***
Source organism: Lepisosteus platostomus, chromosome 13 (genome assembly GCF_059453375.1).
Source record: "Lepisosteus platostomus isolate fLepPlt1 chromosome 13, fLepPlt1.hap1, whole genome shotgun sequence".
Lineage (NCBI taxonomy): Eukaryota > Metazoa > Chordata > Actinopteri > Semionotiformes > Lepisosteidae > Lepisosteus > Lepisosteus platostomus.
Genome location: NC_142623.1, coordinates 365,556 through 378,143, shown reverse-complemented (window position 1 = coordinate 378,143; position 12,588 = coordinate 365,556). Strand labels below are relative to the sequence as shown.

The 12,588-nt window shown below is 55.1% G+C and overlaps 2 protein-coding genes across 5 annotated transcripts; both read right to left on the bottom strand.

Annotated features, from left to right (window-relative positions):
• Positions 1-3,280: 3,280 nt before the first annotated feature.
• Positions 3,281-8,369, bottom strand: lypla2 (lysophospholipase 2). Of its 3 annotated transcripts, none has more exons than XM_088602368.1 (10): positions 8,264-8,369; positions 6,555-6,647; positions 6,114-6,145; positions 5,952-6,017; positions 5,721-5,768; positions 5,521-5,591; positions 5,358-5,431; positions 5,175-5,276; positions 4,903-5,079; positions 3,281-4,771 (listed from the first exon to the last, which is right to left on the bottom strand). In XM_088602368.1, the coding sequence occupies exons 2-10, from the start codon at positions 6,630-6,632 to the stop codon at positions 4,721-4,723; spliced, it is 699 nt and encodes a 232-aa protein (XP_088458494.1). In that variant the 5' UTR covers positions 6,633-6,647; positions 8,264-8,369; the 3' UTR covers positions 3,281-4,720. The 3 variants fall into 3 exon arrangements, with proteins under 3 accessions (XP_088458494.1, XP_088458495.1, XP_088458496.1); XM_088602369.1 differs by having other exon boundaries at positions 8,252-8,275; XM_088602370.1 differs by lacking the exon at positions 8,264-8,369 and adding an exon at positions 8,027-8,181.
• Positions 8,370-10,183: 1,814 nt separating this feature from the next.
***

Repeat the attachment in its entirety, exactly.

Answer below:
Source organism: Lepisosteus platostomus, chromosome 13 (genome assembly GCF_059453375.1).
Source record: "Lepisosteus platostomus isolate fLepPlt1 chromosome 13, fLepPlt1.hap1, whole genome shotgun sequence".
Lineage (NCBI taxonomy): Eukaryota > Metazoa > Chordata > Actinopteri > Semionotiformes > Lepisosteidae > Lepisosteus > Lepisosteus platostomus.
Genome location: NC_142623.1, coordinates 365,556 through 378,143, shown reverse-complemented (window position 1 = coordinate 378,143; position 12,588 = coordinate 365,556). Strand labels below are relative to the sequence as shown.

The 12,588-nt window shown below is 55.1% G+C and overlaps 2 protein-coding genes across 5 annotated transcripts; both read right to left on the bottom strand.

Annotated features, from left to right (window-relative positions):
• Positions 1-3,280: 3,280 nt before the first annotated feature.
• Positions 3,281-8,369, bottom strand: lypla2 (lysophospholipase 2). Of its 3 annotated transcripts, none has more exons than XM_088602368.1 (10): positions 8,264-8,369; positions 6,555-6,647; positions 6,114-6,145; positions 5,952-6,017; positions 5,721-5,768; positions 5,521-5,591; positions 5,358-5,431; positions 5,175-5,276; positions 4,903-5,079; positions 3,281-4,771 (listed from the first exon to the last, which is right to left on the bottom strand). In XM_088602368.1, the coding sequence occupies exons 2-10, from the start codon at positions 6,630-6,632 to the stop codon at positions 4,721-4,723; spliced, it is 699 nt and encodes a 232-aa protein (XP_088458494.1). In that variant the 5' UTR covers positions 6,633-6,647; positions 8,264-8,369; the 3' UTR covers positions 3,281-4,720. The 3 variants fall into 3 exon arrangements, with proteins under 3 accessions (XP_088458494.1, XP_088458495.1, XP_088458496.1); XM_088602369.1 differs by having other exon boundaries at positions 8,252-8,275; XM_088602370.1 differs by lacking the exon at positions 8,264-8,369 and adding an exon at positions 8,027-8,181.
• Positions 8,370-10,183: 1,814 nt separating this feature from the next.